Hand in hand for 49 years

Darryle and Sue Baker have worked hand in hand for their 49 years as a married couple.

Darryle and Sue Baker have worked hand in hand for their 49 years as a married couple.
RANGELY I Working hard, playing hard, and doing it all together is one of the keys for success in Darryle and Sue Baker’s 49 years of marriage. They came from very modest beginnings to now enjoying the comforts of retirement on “Baker’s Acres” and said, “Rangely has been good to us, we are where we are now because of this town.”
Darryle was born in Oklahoma. His family came to Rangely when he was 5 years old. His father, Cecil, and his father’s friend, Slick Ingram, a full-blood Cherokee, heard there was money to be made in Colorado. When they arrived in Rangely, Slick said he was going back but Cecil didn’t have the money to get back, he had to stay. The family lived in a sheepherder’s camp with no running water or restroom.
Darryle slept on the table that made into a bed but they managed to get a start. They lived in Bonanza for Darryle’s sixth, seventh and eighth grade years and then moved to Blue Mountain for his last years of school. His father worked for a drilling company and eventually started his own business, Baker Well Service. Darryle graduated in 1960 and worked for different drilling companies including his father’s. He said, “I got fired or quit every week for Baker’s Well Service.”
Sue added, “He had to quit when hunting season came along.”
Hard work was and still is second nature to Darryle. They took over Baker’s Well Service in 1976 until he retired and sold the business in 2002. They also owned Sure Safe and were partners in Sundance RV in Vernal. From a sheep camp to a summer cabin, Darryle has been an example of working hard for a better life.
Sue was raised in Gateway, Colo., one of five girls born to Ike and Alice Hubbard. Ike and his brother ran the Hubbard ranch until they sold it to the owner of the Discovery Channel. They moved up Coach Creek near the Colorado Monument. She attended a small school house in Glade Park. The small cabin her family lived in had no running water and her dad would take a trip to town twice a year for supplies. Ike was a strict man and extremely frugal. Sue certainly learned discipline and developed a work ethic, along with an appreciation for small things. Her dad got bleeding ulcers and the family had to move to Grand Junction when Sue was in fifth grade, and then to Rangely for her seventh grade year. She was graduated from Rangely High School in 1963.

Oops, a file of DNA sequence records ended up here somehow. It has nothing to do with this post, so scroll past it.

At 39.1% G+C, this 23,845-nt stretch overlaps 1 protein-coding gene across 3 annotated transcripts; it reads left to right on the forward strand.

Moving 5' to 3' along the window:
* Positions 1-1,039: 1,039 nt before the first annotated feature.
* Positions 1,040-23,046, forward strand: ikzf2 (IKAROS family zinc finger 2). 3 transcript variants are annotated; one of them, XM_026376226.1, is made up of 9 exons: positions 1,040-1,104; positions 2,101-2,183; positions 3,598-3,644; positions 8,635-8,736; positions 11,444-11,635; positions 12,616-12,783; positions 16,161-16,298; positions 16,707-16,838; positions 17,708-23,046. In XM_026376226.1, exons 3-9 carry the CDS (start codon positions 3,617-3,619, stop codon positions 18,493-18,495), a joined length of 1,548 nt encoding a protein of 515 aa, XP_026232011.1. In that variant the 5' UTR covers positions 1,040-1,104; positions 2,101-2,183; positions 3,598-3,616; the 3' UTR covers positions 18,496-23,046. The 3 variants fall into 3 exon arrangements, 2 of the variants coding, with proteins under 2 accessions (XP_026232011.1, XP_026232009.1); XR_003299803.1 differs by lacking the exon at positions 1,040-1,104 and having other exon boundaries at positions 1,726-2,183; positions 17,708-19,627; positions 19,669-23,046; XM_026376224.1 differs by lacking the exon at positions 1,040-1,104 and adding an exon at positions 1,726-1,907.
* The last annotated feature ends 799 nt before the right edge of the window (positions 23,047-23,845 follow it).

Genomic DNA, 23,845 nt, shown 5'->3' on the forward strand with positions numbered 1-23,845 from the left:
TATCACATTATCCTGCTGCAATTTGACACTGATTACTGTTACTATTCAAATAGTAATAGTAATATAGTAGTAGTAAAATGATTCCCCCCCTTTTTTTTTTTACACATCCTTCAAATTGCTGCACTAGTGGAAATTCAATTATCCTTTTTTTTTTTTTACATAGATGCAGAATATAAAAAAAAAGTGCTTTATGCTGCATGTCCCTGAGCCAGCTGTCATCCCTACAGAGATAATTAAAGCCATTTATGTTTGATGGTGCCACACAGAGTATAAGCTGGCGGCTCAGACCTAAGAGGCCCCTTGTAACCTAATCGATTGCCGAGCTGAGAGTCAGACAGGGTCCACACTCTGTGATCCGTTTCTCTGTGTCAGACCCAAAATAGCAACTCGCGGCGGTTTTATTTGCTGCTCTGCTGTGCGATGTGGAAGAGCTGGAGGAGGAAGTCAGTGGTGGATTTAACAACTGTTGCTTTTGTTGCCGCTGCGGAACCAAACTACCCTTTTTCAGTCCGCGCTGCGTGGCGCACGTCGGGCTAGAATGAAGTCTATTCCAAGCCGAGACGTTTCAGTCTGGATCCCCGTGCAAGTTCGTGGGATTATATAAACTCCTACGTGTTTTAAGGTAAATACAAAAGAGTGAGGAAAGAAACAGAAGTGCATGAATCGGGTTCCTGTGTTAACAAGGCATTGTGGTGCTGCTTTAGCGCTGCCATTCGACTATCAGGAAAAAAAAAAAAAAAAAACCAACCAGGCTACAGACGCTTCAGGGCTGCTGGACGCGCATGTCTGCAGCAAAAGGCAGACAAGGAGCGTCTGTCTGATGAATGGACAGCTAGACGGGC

Ike and Alice Hubbard were in the cattle business until he retired and pursued his love for race horses. He came home from a horse sale with a horse that looked “extremely rough.” The stud needed a great deal of care to get him to racing condition. The horse turned out to be “Silver Lute,” their most successful horse, later sold to the Watsons where he continued his racing success.
Darryle and Sue met at the drugstore in Meeker. The two started dating and the rules were strictly set by Ike Hubbard.
“It took me all day to get up the nerve to ask him (Ike) if I could marry his daughter, and when I did he said, ‘I thought you’d never ask,’” Darryle said. Darryle and Sue were married in 1963 and have remained by each other’s side ever since. They have three children: Lonnie of Rangely, Darren (Connie) of Bayfield, and Chris (Dianna) of Vernal, Utah. They have six grandchildren and six great-grandchildren. They are proud of all their children and have always enjoyed activities as a family, from motorcycles, to snowmobiles, to boating and beyond. They have instilled a work ethic and core values that continue to provide success for the family. Sue’s passion for life radiates from her, she is absolutely happy to have each day, and she beams with pride when talking about her family.
Darryle and Sue currently live in Baxter Springs on part of the original land homesteaded by Fanny Baxter. They still get mail in the same box they did when they were first married. The two enjoy a summer cabin up the White River, and travel some to see family. They are proof that hard work certainly pays off, they have owned and operated successful businesses, built a foundation for a family that remains strong, and have done it all hand in hand.